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Dean Hess, who entered the ministry to atone for bombing a German orphanage, decides he's a failure at preaching. Rejoined to train pilots early in the Korean War, he finds Korean orphans raiding the airbase garbage. With a pretty Korean teacher, he sets up an orphanage for them and others. But he finds that to protect his charges, he has to kill. Written by
Rod Crawford <email@example.com>
Douglas Sirk's career at Universal throughout the fifties was a constant battle. It was a battle to make quality movies despite the often dire screenplays and less than talented casts he often had to put up with. Miraculously he most often was victorious despite the odds. "Battle Hymn" was one of his defeats. It remains his least likable film.
In his book "Sirk on Sirk" Michael Halliday sheds some light on this. Sirk had broken his leg badly and had to direct from a wheelchair which severely limited him. But the main reason for this somewhat heavy handed film was the presence of Dean Hess on the set and his overseeing each scene.
The film is a biography of Dean Hess himself. A man who turns to the church after the trauma of bombing a German orphanage and killing 37 children, Hess leaves his position of preacher in small town Ohio and volunteers for service in Korea. It's an odd choice for a man of his past, but "Killer Hess" as he was known, gets the opportunity to save Korean orphans in the process, putting to sleep his inner demons and putting things right in the world.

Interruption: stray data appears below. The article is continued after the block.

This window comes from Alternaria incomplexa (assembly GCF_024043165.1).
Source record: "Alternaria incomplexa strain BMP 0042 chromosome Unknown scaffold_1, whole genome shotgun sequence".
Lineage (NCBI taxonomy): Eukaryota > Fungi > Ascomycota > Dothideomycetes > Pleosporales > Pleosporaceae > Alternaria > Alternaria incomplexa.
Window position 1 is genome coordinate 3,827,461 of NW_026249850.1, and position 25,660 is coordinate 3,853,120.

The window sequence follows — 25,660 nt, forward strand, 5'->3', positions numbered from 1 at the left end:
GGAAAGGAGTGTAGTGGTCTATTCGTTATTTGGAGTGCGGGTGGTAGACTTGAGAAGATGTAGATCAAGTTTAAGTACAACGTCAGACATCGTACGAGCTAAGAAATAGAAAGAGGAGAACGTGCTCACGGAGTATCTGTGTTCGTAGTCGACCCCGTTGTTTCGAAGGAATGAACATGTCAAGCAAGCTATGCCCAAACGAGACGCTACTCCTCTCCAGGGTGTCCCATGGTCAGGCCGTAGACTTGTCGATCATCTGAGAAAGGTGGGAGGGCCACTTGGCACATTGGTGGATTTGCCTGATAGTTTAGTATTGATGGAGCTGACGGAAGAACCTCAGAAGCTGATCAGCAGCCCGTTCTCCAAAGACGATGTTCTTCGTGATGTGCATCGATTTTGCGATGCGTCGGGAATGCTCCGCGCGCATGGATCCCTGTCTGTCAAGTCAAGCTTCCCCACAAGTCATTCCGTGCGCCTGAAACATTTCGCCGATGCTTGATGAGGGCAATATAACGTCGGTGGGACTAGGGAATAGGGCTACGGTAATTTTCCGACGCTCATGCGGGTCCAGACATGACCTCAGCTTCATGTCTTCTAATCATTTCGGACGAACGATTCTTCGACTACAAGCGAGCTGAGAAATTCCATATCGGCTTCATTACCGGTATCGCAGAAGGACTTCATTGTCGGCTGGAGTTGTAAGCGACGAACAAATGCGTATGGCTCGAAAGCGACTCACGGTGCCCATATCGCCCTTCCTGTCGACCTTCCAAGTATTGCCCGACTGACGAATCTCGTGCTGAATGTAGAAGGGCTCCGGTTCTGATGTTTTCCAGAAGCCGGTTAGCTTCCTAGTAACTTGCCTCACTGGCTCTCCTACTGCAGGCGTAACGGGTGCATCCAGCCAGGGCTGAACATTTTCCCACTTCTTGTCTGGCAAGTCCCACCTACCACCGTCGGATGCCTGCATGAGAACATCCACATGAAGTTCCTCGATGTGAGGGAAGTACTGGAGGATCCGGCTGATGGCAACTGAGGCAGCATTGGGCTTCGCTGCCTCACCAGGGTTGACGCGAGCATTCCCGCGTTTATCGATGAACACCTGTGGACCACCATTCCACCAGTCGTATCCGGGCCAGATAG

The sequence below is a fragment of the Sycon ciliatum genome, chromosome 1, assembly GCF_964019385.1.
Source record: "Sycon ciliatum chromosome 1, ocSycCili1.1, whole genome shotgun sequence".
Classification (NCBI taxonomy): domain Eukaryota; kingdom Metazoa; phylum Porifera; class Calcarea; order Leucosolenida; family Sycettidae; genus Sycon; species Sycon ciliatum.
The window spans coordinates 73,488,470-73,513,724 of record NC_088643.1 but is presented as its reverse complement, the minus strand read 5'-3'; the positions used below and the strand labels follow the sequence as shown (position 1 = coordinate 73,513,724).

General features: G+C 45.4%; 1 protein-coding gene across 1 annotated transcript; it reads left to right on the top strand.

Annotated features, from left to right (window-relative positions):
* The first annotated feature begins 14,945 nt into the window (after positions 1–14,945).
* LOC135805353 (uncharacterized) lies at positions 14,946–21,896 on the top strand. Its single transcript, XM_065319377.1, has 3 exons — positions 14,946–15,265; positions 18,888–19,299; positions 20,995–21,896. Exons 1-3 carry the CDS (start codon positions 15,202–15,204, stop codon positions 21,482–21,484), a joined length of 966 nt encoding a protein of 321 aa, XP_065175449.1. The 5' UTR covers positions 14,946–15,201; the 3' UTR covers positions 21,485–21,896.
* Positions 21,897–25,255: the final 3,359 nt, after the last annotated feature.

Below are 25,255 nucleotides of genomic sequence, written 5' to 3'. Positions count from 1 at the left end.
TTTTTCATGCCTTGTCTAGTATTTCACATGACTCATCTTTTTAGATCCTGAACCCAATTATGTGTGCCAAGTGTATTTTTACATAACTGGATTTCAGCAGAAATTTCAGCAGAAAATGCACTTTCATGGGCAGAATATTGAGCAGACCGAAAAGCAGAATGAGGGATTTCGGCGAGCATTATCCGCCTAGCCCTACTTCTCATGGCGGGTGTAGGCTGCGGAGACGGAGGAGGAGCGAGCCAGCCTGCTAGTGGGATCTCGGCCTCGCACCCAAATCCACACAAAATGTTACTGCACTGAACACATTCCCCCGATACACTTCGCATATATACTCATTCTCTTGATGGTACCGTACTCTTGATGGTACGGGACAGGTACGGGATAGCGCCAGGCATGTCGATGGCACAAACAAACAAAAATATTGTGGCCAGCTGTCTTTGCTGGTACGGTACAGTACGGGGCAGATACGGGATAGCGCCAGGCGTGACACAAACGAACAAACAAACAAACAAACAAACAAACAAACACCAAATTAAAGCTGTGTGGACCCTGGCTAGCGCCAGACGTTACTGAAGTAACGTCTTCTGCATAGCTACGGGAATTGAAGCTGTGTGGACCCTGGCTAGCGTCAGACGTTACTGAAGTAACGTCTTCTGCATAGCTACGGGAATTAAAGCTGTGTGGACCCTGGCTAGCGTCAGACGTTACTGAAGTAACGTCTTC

Sirk was very put off by Hess' presence on the set and more so by his input. He was clearly a man of much ambiguity, something that fascinated Sirk. Yet Sirk was unable to really express this in meaningful way on the screen. He wanted to give Hess a drinking problem as a way of expressing his pain, but Hess would hear nothing of it. He clearly wanted to be portrayed as a holier than though hero. The result is that the film has an awful self congratulatory feel about it.
Sirk was fascinated by characters who conceal within themselves a deep conflict. To him these were the most interesting of all. In all the movies Sirk made with Rock Hudson, he always cast him as the stabling influence and a foil to those unstable characters around him. Robert Stack in both "Written on the Wind" and "Tarnished Angels" is a perfect example of a split character playing against Hudson as the basically good, well grounded opposite. It's of course extremely ironic since in real life Rock Hudson was surely terribly conflicted by his concealed homosexuality while idolised by the masses as a model of masculine heterosexuality. Perhaps that is part of Sirk's affinity for him. Yet Sirk felt that Hudson's simplicity and basic goodness were suited to playing uncomplicated characters. "Battle Hymn" is the only film in which Sirk cast Hudson as a conflicted character. Had his character been better written there may have been a chance to pull it off. But as it stands, it's a competent and respectable performance, but something of a missed opportunity for Hudson.
The rest of the cast acquit themselves well. Anna Kashfi is particularly effective with her ethereal presence. James Edwards deserves a mention, since his role as a black fighter pilot was certainly ground breaking for its time.
There are however some really cringe inducing moments such as the aforementioned James Edwards breaking into "Swing Low" after an air raid and the final scene of the Korean orphans singing "Battle Hymn of the Republic" for Hess as he returns to Korea with his wife. These moments are meant to be uplifting, but seem now to be in somewhat poor taste.
The Korean children in the film were actually Korean orphans and they are a delight. Sirk had great affinity with young children who in turn gave memorable performances in his movies.
But when all is said and done, "Battle Hymn" is a film best forgotten, unlike his other war film, the remarkable "A Time to Love and a Time to Die" which he would soon make.
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